Dr. Perera's long-term career goal is to implement clinical pharmacogenetic testing as an indispensable part of clinical care. With the explosion of pharmacogenetic research, the opportunity to advance the use of pharmacogenetics into clinical care has become apparent. Warfarin has been a long-standing target of research because of its narrow therapeutic index and serious side effect profile. Currently, algorithms using genetic variants in CYP2C9 and VKORC1 have been developed to predict maintenance dose of warfarin in Caucasians and Asians. However, the extent of variation that affects dose in African Americans and an algorithm to guide dosing have yet to be investigated. In pursuit of this goal, Dr. Perera will first determine the genetic haplotype structure of CYP2C9 and VKORC1 in African Americans. By using comparative genomics and software that identifies putative functional regions, resequencing can be narrowed to areas most likely to yield informative SNPs. Next, haplotype-tagging SNPs along with non-genetic factors will be used to develop a predictive algorithm for maintenance dose in this population. Dr. Perera, along with collaborating physicians, will recruit African American anticoagulation patients and collect genotype data and non-genetic information. Regression analysis will be used to derive a dosing algorithm to predict maintenance dose. A second cohort of patients will be recruited to test the predictive power of this algorithm. Patient will be dosed empirically, as is standard of care;however, the correlation between predicted and observed maintenance dose will be determined. Lastly, she will evaluate the clinical outcomes through a pilot study in African American orthopedic patients. This study will be conducted to determine aspects of feasibility. Outcomes such as time to therapeutic INR and adverse events will be determined to assist in the development of a well-power clinical trial. Additional cost-effective analysis will be conducted to determine the utility of this algorithm in clinical care. The proposed research is both timely and necessary to fill gaps in the current knowledge and to affect real translation of pharmacogenetics into clinical practice. Such studies have the potential to change the way medicine is practiced.
The accurate dosing of warfarin is critical to both clinicians and institutions. Therefore the development of an algorithm that would predict warfarin dose in African Americans, a currently under-studied population, would greatly improve clinical practice in numerous medical fields. Such research will help lead the way to the translation of pharmacogenetic findings into clinical practice.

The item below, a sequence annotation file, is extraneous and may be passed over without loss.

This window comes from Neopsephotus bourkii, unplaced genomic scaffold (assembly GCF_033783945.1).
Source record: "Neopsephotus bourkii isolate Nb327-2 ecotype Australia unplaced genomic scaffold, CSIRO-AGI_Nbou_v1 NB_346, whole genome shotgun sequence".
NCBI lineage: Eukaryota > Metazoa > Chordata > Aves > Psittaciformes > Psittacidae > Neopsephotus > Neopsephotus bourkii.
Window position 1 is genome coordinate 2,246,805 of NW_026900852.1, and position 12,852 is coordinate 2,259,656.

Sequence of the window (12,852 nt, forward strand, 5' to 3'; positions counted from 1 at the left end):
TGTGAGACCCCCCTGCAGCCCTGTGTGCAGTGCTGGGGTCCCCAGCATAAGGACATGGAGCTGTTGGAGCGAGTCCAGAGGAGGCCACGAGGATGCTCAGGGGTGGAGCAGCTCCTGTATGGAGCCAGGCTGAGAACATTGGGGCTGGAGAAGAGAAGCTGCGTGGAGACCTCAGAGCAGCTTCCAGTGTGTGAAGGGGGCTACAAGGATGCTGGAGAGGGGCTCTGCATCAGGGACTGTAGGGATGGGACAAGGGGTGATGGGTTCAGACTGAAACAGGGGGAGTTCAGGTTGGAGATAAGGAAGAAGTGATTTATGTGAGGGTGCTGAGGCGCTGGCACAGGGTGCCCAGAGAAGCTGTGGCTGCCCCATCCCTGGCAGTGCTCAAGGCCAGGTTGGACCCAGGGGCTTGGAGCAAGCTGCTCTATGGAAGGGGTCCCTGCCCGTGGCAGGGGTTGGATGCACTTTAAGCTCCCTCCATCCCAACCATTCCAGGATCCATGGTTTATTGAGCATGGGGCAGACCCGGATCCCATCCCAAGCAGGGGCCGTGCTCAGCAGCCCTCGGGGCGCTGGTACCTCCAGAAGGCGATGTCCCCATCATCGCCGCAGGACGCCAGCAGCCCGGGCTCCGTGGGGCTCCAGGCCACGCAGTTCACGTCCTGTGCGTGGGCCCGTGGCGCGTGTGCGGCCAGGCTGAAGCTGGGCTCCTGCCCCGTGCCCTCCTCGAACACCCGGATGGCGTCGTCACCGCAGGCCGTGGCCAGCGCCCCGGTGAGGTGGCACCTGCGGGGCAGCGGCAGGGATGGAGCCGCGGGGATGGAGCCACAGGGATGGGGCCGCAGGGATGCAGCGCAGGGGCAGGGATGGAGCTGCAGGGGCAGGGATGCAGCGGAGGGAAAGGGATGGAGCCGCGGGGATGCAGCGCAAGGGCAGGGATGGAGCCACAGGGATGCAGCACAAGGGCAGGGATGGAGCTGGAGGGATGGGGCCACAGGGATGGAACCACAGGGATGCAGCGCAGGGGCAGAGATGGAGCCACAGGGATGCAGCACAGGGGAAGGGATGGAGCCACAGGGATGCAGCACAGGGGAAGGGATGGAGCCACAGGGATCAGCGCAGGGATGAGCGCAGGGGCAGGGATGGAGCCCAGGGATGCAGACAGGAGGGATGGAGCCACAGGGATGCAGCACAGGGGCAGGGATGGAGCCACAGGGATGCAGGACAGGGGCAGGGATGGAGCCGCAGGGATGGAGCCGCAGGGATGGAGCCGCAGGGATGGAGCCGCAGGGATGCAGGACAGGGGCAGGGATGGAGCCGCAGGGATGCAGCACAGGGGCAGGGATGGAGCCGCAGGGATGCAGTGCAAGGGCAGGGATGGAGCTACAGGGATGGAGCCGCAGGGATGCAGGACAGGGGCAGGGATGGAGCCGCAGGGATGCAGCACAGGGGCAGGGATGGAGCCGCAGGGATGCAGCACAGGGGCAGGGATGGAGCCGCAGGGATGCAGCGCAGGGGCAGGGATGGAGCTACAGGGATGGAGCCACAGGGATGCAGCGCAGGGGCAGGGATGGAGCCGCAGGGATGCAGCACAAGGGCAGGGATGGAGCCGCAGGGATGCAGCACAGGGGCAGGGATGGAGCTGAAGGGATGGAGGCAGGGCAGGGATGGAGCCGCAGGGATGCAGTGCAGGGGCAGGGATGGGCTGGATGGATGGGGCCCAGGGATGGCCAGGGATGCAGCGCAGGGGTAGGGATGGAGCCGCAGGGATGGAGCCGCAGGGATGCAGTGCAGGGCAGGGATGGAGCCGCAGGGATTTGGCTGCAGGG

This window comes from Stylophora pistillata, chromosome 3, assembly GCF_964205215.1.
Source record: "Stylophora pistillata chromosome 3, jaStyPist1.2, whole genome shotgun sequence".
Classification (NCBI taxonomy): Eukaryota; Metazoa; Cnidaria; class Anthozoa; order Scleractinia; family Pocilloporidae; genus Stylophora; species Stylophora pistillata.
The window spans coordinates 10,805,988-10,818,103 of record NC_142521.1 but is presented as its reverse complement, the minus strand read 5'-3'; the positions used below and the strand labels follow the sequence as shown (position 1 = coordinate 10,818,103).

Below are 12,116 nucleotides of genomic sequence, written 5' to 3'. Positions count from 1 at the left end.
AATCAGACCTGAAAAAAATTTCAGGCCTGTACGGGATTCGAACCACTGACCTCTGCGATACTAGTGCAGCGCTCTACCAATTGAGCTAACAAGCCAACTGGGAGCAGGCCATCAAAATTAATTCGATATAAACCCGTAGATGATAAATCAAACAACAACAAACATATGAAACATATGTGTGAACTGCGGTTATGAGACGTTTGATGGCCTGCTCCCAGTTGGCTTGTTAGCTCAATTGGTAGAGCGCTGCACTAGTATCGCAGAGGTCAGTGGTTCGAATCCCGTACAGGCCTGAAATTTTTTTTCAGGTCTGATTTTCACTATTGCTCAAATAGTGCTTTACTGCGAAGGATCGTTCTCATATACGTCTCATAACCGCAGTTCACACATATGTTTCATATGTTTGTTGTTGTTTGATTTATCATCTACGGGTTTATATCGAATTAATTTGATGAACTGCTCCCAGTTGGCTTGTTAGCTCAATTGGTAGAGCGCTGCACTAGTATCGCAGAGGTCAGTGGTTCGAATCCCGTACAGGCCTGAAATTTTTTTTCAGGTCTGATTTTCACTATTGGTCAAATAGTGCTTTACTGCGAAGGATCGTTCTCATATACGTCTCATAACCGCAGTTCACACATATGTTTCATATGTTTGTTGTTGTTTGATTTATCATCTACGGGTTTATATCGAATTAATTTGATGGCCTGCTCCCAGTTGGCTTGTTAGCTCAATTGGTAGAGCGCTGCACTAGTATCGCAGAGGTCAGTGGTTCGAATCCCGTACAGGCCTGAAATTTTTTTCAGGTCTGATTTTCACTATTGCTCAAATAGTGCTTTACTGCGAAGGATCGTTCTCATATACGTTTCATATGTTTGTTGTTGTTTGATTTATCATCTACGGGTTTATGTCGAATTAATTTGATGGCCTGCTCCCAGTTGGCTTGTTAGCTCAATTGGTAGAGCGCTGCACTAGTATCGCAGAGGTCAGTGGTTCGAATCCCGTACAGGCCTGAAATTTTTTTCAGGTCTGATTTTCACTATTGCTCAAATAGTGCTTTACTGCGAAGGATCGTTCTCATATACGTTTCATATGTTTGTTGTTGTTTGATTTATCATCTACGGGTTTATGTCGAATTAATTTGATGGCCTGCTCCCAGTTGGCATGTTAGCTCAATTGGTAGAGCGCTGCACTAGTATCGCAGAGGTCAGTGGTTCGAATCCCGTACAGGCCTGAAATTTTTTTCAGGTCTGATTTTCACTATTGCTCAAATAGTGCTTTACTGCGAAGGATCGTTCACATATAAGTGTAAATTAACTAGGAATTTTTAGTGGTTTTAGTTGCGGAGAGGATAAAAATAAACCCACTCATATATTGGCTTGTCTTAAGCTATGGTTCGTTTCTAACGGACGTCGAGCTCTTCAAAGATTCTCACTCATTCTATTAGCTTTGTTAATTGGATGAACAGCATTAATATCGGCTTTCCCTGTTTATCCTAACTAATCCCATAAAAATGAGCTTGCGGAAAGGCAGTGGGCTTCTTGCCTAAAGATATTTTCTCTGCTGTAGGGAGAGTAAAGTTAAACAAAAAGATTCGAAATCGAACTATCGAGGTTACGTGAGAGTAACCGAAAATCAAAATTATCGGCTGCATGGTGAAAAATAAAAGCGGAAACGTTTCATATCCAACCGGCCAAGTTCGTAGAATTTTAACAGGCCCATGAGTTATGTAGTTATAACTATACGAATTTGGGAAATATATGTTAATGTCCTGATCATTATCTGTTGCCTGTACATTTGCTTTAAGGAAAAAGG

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|Hernandez, W; Gamazon, E R; Aquino-Michaels, K et al. (2017) Integrated analysis of genetic variation and gene expression reveals novel variant for increased warfarin dose requirement in African Americans. J Thromb Haemost 15:735-743|
|Daneshjou, Roxana; Cavallari, Larisa H; Weeke, Peter E et al. (2016) Population-specific single-nucleotide polymorphism confers increased risk of venous thromboembolism in African Americans. Mol Genet Genomic Med 4:513-20|
|Hernandez, Wenndy; Gamazon, Eric R; Smithberger, Erin et al. (2016) Novel genetic predictors of venous thromboembolism risk in African Americans. Blood 127:1923-9|
|Hernandez, W; Gamazon, E R; Aquino-Michaels, K et al. (2014) Ethnicity-specific pharmacogenetics: the case of warfarin in African Americans. Pharmacogenomics J 14:223-8|
|Perera, M A; Cavallari, L H; Johnson, J A (2014) Warfarin pharmacogenetics: an illustration of the importance of studies in minority populations. Clin Pharmacol Ther 95:242-4|
|Daneshjou, Roxana; Gamazon, Eric R; Burkley, Ben et al. (2014) Genetic variant in folate homeostasis is associated with lower warfarin dose in African Americans. Blood 124:2298-305|
|Daneshjou, Roxana; Tatonetti, Nicholas P; Karczewski, Konrad J et al. (2013) Pathway analysis of genome-wide data improves warfarin dose prediction. BMC Genomics 14 Suppl 3:S11|
|Cavallari, Larisa H; Vaynshteyn, David; Freeman, Kimberly M et al. (2013) CYP2C9 promoter region single-nucleotide polymorphisms linked to the R150H polymorphism are functional suggesting their role in CYP2C9*8-mediated effects. Pharmacogenet Genomics 23:228-31|
|Perera, Minoli A; Cavallari, Larisa H; Limdi, Nita A et al. (2013) Genetic variants associated with warfarin dose in African-American individuals: a genome-wide association study. Lancet 382:790-6|
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